• Internal documents from the Department of Homeland Security obtained by NBC News reportedly show that law enforcement officials were directed to make sympathetic comments about Kyle Rittenhouse, the teenager accused of killing two people during racial justice protests in Kenosha, Wisconsin in August.

One set of talking points sent to Homeland Security officials directed them to say that Rittenhouse “took his rifle to the scene of the rioting to help defend small business owners.”

An additional document with talking points told officials to say that news outlets were improperly labeling the anti-government Patriot Prayer group as racist.

  • California Gov. Gavin Newsom (D) signed a bill into law that requires publicly traded companies headquartered in the state to have at least one board member from an “underrepresented community” by the end of 2021.

The legislation defines “underrepresented” as a person who self-identifies as Black, Hispanic/Latino, Asian, Pacific Islander, Native American (including Native Alaskan or Hawaiian) or an individual who self-identifies as gay, lesbian, bisexual or transgender.

  • Delaware GOP Senate candidate Lauren Witzke is defending the right-wing Proud Boys group, arguing that the male-only organization exemplifies “patriotic masculinity,”

Trump Administration

  • A new executive order from President Trump seeks to use the Defense Production Act as a way to bolster the domestic mining industry.

The order offers more messaging than substance, railing against China and warning the country could cut off access to critical minerals used in technology ranging from iPhones to medical equipment.

  • President Trump is proposing that only 15,000 refugees be allowed to resettle in the United States in the next fiscal year, marking a historic low of admission for some of the world’s most vulnerable peoples.
  • The Trump administration has just finalized a rule that could reclassify many “major” sources of pollution as minor ones, allowing facilities to abide by less-stringent emissions standards for dangerous substances such as mercury, lead and arsenic, likely leading to more pollution.
  • The American Medical Association, the nation’s largest doctors’ group, has filed a petition to the Supreme Court asking it to strike down a rule from the Trump administration barring clinics funded by taxpayers from referring women for abortions.
  • A federal judge has just determined that a law enforcement commission ordered by President Trump violated federal laws on open meetings and that the panel must temporarily stop all work until it complies with those rules. The panel will be allowed to resume operations once it follows the Federal Advisory Committee Act.
  • The Agriculture Department is mandating that campaign-style letters from President Trump be included in millions of federal relief food assistance boxes. House Democrats called the “self-promoting” message “inappropriate and a violation of federal law.”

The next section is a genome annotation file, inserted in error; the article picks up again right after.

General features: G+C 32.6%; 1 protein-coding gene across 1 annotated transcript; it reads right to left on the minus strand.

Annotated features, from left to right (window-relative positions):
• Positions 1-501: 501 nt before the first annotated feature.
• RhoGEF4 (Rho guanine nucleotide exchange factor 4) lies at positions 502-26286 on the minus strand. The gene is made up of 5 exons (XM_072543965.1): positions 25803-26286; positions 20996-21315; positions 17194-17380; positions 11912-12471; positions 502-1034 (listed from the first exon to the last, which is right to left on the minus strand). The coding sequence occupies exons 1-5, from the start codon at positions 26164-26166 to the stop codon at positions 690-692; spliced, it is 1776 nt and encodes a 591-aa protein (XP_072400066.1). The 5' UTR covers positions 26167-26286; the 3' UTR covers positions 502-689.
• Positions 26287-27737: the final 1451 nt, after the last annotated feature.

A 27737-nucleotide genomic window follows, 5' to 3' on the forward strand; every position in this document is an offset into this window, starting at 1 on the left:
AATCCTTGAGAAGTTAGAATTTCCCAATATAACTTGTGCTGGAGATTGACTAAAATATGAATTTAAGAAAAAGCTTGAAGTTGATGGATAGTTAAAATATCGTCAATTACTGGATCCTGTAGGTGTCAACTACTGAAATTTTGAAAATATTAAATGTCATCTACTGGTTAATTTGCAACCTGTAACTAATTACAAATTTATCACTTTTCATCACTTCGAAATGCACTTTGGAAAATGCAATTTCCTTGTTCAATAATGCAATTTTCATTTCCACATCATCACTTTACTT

Presidential Election

  • Texas Gov. Greg Abbott (R) issued an order Thursday requiring counties to close multiple locations where voters can drop off completed mail-in ballots.

Abbott claims the change is an election security measure. Counties will now be limited to one dropoff site where poll watchers — designated by political parties and candidates — must be allowed to observe ballot deliveries by voters.

The new order takes effect Friday and modified Abbott’s July 27 order that acknowledged the pandemic’s danger by adding six days of early voting and waiving a state law that limits mail-in ballot dropoff to Election Day only.

  • Former Trump National Security Advisor H.R. McMaster says that President Trump is “aiding and abetting” Russian President Vladimir Putin in his effort to polarize Americans and “missed an opportunity” to condemn white nationalism during the presidential debate.

“It should be super easy to condemn white supremacists.”

  • President Trump has just indicated he will oppose changes to the current presidential debate structure under consideration by the nonpartisan commission that oversees the events.

“Why would I allow the Debate Commission to change the rules for the second and third Debates when I easily won last time?” Trump tweeted.

  • Facebook said it has removed Trump campaign ads that baselessly connect admission of refugees to transmission of the coronavirus.
  • Two federal judges have ruled in favor of absentee and mail-in voting plans in Montana and Alabama, despite frequent claims from President Trump that mail-in voting will give rise to widespread fraud, contradicting experts who say it is not a meaningful source of fraud.
  • Jack Burkman and Jacob Wohl — two notorious conservative political operatives and hoaxers — have been charged by the Michigan AG in connection with an alleged series of racist robocalls aimed at suppressing the vote.